In December, Avery Dennison and Evrythng collaborated with New York-based brand Rochambeau to produce a limited-edition collection of #borndigital jackets. Fitted with a chip hidden in the left sleeve, they granted wearers access to a range of experiences across New York, curated by Rochambeau’s designers Joshua Cooper and Laurence Chandler, recipients of the 2016 CFDA/Vogue Fashion Fund award. One jacket acted as a coupon for a tasting menu in New York’s famed tapas restaurant Toro; others gave entry to exclusive galleries and clubs, or tickets to Rochambeau’s fashion show.
“It’s essentially offering access to the things that inspire us,” explains Cooper. “Wear a Rochambeau product and step into our world.” Burberry, an established pioneer in the fields of fashion and tech, has been experimenting with the IoT for years, weaving a proliferation of connected devices into its flagship Regent Street store. Selected clothes are fitted with digital labels that, when activated, trigger the fitting room mirrors to transition into screens, playing a range of bespoke films and catwalk footage.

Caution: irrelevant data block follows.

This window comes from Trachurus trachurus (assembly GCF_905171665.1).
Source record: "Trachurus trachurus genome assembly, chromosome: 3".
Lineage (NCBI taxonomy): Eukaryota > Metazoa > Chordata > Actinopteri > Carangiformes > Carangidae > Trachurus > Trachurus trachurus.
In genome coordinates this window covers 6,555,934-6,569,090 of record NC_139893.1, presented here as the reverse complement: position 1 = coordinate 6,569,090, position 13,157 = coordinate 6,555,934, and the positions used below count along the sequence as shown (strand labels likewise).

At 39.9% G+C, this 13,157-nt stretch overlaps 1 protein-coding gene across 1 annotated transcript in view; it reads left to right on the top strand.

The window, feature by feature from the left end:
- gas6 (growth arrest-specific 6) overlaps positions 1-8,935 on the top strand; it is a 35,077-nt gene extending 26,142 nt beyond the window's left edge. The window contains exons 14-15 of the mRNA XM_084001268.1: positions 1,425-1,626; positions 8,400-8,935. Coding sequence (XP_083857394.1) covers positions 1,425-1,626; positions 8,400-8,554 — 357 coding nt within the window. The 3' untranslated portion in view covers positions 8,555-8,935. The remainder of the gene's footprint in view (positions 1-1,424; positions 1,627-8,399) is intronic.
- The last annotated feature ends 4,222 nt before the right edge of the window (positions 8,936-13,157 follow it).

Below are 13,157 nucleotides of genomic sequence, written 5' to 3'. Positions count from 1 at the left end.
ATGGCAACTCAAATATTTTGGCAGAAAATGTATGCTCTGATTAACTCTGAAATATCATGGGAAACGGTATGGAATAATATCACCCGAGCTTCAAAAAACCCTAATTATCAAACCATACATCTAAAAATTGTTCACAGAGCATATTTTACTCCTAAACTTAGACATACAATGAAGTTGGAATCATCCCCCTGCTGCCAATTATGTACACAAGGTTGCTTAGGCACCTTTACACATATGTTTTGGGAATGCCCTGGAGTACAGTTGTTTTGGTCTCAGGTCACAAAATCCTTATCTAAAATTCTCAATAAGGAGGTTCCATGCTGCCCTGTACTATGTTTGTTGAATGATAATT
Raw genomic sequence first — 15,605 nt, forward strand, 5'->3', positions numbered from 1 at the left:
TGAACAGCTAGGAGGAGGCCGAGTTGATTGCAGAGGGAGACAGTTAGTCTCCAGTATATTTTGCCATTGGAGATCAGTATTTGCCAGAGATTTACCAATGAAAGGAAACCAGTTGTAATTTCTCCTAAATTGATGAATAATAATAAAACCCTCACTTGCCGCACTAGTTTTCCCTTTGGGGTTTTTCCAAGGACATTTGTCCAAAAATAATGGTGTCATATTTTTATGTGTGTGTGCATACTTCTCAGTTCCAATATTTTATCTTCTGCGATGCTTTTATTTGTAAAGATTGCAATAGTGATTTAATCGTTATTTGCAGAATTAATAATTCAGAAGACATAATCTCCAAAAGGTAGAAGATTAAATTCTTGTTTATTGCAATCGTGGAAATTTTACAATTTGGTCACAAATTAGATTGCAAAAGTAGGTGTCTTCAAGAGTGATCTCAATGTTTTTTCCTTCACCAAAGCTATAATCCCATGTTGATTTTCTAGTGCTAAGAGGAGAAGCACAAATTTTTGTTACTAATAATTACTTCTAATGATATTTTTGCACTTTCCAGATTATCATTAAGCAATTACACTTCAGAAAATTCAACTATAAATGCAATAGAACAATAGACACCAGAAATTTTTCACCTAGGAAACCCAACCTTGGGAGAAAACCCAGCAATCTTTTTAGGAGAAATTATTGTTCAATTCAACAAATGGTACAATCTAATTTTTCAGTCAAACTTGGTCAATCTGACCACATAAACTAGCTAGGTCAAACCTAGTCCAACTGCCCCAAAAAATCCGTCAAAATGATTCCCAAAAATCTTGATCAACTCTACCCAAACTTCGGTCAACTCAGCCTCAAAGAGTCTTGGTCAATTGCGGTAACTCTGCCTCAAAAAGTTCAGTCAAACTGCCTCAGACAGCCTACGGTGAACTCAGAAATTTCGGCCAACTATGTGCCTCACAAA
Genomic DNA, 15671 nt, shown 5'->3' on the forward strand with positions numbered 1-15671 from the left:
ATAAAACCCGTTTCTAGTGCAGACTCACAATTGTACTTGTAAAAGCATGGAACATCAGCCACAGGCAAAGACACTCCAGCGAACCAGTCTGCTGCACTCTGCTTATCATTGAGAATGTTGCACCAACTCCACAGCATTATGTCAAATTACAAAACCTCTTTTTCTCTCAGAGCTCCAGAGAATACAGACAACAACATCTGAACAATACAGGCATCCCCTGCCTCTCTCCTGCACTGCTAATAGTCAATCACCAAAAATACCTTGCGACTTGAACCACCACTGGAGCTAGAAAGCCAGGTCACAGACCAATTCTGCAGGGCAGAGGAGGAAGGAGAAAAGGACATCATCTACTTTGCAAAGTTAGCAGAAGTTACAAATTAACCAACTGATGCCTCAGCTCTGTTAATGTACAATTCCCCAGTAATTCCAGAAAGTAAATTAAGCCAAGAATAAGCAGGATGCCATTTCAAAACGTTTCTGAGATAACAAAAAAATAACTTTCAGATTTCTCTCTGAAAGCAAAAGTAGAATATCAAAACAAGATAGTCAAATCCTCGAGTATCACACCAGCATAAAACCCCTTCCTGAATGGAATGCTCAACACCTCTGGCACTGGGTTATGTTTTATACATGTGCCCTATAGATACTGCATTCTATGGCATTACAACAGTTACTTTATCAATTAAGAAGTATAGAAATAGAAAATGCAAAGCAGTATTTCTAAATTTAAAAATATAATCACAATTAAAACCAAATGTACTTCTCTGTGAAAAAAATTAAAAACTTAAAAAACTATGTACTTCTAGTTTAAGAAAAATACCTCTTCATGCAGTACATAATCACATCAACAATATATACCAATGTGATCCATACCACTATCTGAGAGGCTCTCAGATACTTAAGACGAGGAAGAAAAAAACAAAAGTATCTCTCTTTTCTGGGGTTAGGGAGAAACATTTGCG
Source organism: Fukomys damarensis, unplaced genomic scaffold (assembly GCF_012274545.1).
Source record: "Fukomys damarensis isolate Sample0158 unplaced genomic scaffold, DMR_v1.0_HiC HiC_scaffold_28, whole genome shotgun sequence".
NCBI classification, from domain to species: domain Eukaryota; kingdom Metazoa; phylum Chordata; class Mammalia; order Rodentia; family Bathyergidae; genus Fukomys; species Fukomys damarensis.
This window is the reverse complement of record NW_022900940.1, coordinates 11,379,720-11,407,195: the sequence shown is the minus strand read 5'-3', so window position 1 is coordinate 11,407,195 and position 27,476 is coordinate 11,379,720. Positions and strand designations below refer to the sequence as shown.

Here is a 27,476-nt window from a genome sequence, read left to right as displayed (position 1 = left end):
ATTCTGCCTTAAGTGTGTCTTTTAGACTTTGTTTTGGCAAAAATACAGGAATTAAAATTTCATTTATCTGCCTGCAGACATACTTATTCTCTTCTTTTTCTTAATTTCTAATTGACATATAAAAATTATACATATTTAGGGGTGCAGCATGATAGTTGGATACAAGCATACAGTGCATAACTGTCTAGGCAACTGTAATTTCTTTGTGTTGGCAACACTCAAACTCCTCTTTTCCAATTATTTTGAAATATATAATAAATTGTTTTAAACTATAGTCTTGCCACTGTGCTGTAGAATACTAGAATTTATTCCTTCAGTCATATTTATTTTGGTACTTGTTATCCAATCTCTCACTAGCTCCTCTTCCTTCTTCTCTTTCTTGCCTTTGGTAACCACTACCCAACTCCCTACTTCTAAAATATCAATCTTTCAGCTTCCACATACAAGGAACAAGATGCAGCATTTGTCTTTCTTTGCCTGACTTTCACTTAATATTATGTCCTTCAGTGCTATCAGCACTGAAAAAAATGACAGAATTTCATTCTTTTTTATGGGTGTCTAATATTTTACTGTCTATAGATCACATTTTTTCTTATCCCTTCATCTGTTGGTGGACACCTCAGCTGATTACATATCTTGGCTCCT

Matthew Drinkwater, head of the London College of Fashion’s Innovation Agency, argues that this focus on personalisation will take us back to an older, more traditional retail experience that has all but disappeared. “It has the possibility to return shopping to what it was. Where retailers know you and what you like,” he says. “It’s what the corner shop and the tailor have been doing for years.” Today, though, it’s the smartphone not the shopkeeper acting as mediator between customers and brands, offering data-driven suggestions based on previous purchases.